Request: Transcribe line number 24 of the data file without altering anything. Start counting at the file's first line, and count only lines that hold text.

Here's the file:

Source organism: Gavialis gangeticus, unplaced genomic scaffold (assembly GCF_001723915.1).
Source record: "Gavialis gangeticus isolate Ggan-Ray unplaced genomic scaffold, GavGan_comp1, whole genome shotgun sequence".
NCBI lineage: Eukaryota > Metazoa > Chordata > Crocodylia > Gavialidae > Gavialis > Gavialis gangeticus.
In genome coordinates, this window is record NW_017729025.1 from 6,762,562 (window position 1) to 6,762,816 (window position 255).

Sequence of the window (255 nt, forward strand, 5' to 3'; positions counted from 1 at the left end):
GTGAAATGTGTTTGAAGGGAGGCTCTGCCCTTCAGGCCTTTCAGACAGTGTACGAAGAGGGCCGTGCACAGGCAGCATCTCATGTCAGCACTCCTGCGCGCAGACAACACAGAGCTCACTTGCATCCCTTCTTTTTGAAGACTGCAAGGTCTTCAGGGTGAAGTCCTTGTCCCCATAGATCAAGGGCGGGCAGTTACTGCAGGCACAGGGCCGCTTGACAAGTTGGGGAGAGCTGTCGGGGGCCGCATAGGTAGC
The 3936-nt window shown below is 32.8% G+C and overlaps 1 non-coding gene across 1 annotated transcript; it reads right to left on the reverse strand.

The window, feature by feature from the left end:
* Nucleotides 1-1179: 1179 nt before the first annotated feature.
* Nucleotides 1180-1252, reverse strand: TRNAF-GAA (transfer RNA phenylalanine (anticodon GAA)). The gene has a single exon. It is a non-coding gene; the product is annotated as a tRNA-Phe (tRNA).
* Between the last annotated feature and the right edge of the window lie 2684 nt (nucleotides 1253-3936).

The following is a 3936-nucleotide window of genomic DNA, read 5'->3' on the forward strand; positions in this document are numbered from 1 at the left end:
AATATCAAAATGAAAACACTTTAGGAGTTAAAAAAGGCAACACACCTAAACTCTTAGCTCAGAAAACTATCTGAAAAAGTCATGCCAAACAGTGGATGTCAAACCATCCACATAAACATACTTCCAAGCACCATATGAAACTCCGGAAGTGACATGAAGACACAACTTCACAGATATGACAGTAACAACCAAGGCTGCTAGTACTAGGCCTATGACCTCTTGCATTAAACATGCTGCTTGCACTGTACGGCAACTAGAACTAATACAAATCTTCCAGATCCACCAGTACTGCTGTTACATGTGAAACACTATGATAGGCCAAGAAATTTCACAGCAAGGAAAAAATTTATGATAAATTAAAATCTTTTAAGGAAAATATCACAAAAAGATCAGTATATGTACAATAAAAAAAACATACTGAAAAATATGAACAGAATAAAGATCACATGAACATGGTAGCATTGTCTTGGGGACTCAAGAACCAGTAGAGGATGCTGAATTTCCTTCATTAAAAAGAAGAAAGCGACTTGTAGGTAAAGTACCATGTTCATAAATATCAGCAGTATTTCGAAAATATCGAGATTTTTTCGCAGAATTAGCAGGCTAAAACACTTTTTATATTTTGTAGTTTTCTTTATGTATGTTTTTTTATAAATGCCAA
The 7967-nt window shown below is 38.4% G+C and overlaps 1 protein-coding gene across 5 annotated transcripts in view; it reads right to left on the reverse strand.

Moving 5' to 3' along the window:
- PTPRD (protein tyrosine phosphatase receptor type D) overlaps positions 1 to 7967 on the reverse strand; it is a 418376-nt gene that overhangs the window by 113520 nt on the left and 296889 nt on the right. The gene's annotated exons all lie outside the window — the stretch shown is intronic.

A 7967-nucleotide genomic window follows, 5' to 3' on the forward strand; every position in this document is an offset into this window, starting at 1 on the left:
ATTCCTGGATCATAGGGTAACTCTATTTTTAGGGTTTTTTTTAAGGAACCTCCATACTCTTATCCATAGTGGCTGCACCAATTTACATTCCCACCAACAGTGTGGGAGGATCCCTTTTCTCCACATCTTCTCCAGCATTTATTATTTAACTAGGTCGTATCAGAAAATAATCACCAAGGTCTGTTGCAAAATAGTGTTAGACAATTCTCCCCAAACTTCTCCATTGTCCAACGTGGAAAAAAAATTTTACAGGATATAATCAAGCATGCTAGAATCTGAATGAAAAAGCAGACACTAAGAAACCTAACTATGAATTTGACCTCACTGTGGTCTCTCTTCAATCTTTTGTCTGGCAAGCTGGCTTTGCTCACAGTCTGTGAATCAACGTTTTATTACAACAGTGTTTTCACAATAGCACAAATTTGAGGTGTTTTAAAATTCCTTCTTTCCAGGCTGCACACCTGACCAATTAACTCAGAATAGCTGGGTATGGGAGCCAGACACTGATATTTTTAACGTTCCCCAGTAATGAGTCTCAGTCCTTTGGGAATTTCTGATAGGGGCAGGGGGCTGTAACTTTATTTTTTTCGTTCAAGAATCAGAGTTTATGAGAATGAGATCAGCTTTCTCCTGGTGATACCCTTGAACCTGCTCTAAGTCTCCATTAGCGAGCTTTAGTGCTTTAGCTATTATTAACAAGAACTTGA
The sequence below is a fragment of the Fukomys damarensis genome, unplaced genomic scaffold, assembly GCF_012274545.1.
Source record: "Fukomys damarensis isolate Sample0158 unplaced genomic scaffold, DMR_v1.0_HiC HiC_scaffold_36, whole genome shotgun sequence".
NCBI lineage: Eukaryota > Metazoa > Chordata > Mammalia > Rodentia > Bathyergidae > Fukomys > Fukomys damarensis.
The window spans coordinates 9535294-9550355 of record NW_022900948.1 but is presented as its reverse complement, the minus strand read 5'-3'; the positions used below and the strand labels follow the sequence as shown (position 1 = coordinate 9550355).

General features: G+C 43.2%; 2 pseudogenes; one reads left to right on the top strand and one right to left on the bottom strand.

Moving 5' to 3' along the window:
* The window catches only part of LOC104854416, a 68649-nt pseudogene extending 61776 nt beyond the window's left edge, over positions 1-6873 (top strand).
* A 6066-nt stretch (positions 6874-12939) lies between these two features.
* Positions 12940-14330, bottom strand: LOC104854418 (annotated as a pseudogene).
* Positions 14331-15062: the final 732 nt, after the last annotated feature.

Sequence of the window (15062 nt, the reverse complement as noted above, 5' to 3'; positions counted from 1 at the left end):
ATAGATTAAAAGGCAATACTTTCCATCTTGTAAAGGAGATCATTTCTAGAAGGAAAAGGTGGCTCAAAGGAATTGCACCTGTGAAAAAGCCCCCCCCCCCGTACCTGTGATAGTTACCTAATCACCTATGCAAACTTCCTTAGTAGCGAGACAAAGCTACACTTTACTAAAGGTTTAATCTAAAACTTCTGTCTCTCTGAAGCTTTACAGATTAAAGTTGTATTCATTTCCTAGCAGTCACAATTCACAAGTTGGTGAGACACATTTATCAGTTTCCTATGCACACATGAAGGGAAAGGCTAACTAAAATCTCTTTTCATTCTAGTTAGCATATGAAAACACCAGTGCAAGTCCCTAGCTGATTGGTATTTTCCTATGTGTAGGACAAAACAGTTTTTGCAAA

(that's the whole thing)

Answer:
Moving 5' to 3' along the window: